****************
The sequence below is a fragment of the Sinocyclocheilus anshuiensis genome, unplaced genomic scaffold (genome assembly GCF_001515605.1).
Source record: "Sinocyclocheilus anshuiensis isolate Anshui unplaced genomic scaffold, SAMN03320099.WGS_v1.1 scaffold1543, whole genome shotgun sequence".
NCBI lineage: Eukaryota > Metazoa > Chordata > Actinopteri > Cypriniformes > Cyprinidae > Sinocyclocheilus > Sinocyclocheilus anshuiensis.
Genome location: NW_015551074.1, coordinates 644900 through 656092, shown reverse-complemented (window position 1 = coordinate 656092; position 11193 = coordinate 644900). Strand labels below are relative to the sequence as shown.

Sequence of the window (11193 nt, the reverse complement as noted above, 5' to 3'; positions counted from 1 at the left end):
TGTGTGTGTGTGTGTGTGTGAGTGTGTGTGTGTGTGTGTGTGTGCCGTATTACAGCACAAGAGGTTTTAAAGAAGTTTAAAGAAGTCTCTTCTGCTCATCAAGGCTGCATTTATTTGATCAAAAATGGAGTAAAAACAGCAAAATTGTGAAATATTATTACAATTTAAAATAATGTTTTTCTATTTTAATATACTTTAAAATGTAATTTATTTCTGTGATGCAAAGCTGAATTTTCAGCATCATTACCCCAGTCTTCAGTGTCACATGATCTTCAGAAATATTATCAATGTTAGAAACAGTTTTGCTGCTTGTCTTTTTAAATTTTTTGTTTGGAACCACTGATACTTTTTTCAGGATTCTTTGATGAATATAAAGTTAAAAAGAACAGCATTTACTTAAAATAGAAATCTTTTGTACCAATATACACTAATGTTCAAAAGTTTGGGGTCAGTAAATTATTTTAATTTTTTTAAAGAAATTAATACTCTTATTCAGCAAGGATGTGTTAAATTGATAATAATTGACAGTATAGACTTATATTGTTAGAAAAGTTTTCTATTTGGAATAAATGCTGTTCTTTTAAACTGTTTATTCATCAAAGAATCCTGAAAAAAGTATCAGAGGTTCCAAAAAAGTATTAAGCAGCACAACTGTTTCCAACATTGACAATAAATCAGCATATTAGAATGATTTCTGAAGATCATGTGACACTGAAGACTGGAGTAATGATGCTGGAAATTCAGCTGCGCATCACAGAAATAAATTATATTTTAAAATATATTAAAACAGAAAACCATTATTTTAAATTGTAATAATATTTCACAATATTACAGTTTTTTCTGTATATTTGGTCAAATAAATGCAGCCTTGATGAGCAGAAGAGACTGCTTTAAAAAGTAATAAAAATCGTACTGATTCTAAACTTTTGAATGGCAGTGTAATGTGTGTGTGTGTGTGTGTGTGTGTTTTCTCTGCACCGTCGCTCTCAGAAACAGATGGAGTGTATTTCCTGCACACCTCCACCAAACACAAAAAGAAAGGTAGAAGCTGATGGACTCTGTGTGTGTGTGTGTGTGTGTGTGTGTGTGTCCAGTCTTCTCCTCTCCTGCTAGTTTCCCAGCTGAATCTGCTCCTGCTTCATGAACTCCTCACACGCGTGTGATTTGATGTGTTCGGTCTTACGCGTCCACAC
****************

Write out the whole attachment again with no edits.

The sequence below is a fragment of the Sinocyclocheilus anshuiensis genome, unplaced genomic scaffold (genome assembly GCF_001515605.1).
Source record: "Sinocyclocheilus anshuiensis isolate Anshui unplaced genomic scaffold, SAMN03320099.WGS_v1.1 scaffold1543, whole genome shotgun sequence".
NCBI lineage: Eukaryota > Metazoa > Chordata > Actinopteri > Cypriniformes > Cyprinidae > Sinocyclocheilus > Sinocyclocheilus anshuiensis.
Genome location: NW_015551074.1, coordinates 644900 through 656092, shown reverse-complemented (window position 1 = coordinate 656092; position 11193 = coordinate 644900). Strand labels below are relative to the sequence as shown.

Sequence of the window (11193 nt, the reverse complement as noted above, 5' to 3'; positions counted from 1 at the left end):
TGTGTGTGTGTGTGTGTGTGAGTGTGTGTGTGTGTGTGTGTGTGCCGTATTACAGCACAAGAGGTTTTAAAGAAGTTTAAAGAAGTCTCTTCTGCTCATCAAGGCTGCATTTATTTGATCAAAAATGGAGTAAAAACAGCAAAATTGTGAAATATTATTACAATTTAAAATAATGTTTTTCTATTTTAATATACTTTAAAATGTAATTTATTTCTGTGATGCAAAGCTGAATTTTCAGCATCATTACCCCAGTCTTCAGTGTCACATGATCTTCAGAAATATTATCAATGTTAGAAACAGTTTTGCTGCTTGTCTTTTTAAATTTTTTGTTTGGAACCACTGATACTTTTTTCAGGATTCTTTGATGAATATAAAGTTAAAAAGAACAGCATTTACTTAAAATAGAAATCTTTTGTACCAATATACACTAATGTTCAAAAGTTTGGGGTCAGTAAATTATTTTAATTTTTTTAAAGAAATTAATACTCTTATTCAGCAAGGATGTGTTAAATTGATAATAATTGACAGTATAGACTTATATTGTTAGAAAAGTTTTCTATTTGGAATAAATGCTGTTCTTTTAAACTGTTTATTCATCAAAGAATCCTGAAAAAAGTATCAGAGGTTCCAAAAAAGTATTAAGCAGCACAACTGTTTCCAACATTGACAATAAATCAGCATATTAGAATGATTTCTGAAGATCATGTGACACTGAAGACTGGAGTAATGATGCTGGAAATTCAGCTGCGCATCACAGAAATAAATTATATTTTAAAATATATTAAAACAGAAAACCATTATTTTAAATTGTAATAATATTTCACAATATTACAGTTTTTTCTGTATATTTGGTCAAATAAATGCAGCCTTGATGAGCAGAAGAGACTGCTTTAAAAAGTAATAAAAATCGTACTGATTCTAAACTTTTGAATGGCAGTGTAATGTGTGTGTGTGTGTGTGTGTGTGTTTTCTCTGCACCGTCGCTCTCAGAAACAGATGGAGTGTATTTCCTGCACACCTCCACCAAACACAAAAAGAAAGGTAGAAGCTGATGGACTCTGTGTGTGTGTGTGTGTGTGTGTGTGTGTGTCCAGTCTTCTCCTCTCCTGCTAGTTTCCCAGCTGAATCTGCTCCTGCTTCATGAACTCCTCACACGCGTGTGATTTGATGTGTTCGGTCTTACGCGTCCACAC